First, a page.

In Europe, where an entrenched constitution is the touchstone for legitimacy of government, there might be a general grant of power to the executive, and a bill of rights to protect the individual. In the New Zealand tradition public bodies must point to a specific authority to act as they do.

Thus we rely upon numerous specific grants of authority to the various organs of government, a much more flexible approach.

New Zealand might choose to adopt an entrenched constitution, but this would mean adopting a new approach to public law. In Canada, the newly renamed Constitution Act 1982 attributed to itself a position of legal paramountcy. This has meant that the Supreme Court of Canada has had to become increasingly involved in the political arena.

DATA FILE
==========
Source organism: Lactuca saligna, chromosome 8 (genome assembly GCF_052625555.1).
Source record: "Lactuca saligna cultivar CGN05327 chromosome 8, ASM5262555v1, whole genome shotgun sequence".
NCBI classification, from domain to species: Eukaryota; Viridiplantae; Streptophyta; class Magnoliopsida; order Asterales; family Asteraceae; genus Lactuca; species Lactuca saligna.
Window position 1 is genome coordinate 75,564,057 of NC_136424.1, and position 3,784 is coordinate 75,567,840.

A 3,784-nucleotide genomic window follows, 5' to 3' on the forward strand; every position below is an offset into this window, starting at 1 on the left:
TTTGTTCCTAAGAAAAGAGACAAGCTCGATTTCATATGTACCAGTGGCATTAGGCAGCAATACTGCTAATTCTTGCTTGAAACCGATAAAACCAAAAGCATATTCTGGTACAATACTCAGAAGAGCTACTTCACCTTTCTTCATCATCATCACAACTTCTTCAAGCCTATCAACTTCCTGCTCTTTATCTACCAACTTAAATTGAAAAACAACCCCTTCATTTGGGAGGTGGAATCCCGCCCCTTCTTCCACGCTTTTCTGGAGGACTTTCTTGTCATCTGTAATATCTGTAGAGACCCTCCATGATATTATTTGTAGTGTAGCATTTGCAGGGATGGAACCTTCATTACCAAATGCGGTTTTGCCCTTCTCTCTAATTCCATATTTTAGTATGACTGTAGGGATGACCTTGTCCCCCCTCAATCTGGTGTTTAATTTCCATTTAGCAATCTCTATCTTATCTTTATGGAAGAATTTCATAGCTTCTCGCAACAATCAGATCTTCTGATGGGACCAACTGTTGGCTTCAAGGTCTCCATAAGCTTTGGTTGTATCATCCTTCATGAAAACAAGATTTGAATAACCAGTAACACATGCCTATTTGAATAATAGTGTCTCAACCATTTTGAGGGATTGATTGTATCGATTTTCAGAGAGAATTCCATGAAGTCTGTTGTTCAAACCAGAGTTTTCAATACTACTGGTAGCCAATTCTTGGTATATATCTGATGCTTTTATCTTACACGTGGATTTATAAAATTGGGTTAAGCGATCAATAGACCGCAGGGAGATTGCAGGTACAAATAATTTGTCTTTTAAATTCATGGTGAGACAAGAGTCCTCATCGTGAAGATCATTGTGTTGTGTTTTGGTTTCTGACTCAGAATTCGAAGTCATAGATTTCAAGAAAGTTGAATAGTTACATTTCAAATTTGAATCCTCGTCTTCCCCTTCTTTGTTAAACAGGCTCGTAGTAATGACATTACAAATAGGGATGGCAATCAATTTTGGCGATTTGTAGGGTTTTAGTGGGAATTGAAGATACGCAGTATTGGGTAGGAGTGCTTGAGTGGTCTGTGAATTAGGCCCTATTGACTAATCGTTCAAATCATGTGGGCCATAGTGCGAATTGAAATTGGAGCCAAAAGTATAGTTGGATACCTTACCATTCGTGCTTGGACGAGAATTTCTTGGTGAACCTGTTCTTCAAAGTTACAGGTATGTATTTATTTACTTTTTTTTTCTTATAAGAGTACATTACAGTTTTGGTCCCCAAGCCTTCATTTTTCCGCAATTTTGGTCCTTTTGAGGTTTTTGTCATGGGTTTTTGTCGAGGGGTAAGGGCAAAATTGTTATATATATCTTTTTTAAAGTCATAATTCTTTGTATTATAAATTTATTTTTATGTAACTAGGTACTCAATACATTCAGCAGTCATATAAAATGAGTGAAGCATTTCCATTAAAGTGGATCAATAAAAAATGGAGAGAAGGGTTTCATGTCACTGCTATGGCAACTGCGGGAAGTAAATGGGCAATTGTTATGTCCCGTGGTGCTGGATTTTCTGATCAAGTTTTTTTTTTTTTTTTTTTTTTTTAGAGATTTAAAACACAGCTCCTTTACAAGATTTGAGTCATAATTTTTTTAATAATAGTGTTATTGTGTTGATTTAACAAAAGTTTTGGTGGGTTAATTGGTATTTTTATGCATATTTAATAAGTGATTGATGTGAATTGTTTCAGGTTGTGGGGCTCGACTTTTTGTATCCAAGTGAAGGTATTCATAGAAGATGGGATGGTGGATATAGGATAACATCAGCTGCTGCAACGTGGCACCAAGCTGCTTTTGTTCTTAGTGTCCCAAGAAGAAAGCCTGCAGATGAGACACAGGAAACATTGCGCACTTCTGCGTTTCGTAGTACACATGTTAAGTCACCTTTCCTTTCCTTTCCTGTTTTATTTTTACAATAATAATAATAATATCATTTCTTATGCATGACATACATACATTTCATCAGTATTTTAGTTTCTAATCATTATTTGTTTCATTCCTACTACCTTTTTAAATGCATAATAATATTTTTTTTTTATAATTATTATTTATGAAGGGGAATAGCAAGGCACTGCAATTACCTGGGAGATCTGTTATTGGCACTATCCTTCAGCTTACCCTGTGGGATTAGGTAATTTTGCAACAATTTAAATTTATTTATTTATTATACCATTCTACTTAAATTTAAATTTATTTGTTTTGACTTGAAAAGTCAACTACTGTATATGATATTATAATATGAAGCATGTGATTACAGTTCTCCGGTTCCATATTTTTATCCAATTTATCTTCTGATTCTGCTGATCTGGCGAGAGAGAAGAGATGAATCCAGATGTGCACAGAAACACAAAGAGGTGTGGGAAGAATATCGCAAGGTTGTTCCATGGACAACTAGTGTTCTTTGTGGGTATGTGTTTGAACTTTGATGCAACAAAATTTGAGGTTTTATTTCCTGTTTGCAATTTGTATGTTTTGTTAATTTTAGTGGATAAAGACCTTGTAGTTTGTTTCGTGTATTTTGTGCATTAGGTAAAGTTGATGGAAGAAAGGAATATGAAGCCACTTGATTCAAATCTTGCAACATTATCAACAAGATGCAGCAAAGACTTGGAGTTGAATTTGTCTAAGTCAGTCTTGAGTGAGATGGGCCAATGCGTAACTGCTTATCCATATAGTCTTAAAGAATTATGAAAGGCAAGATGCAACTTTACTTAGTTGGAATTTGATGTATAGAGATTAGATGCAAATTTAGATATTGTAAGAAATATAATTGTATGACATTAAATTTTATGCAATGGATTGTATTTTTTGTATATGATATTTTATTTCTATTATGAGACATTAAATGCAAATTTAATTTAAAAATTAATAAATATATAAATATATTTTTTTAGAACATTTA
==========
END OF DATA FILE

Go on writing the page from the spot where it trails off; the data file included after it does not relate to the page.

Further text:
This has its advantages and its disadvantages, both in principle and in practice. One consequence is for the constitutional locus of authority in the state - if the courts have the power to invalidate legislation then parliamentary sovereignty, and even democracy itself, must be understood differently.

Unless they are prepared to wrestle with large issues, most contentious of which is the Treaty of Waitangi, proponents of constitutional reform should tread wearily. Picture / Archives NZ
Unless they are prepared to wrestle with large issues, most contentious of which is the Treaty of Waitangi, proponents of constitutional reform should tread wearily. Picture / Archives NZ

It is a debatable whether New Zealand has lost anything by not having an entrenched constitution. It is doubtful that the relative inaccessibility of the constitution is a serious issue, since only the specialist could unravel the supposedly codified US Constitution.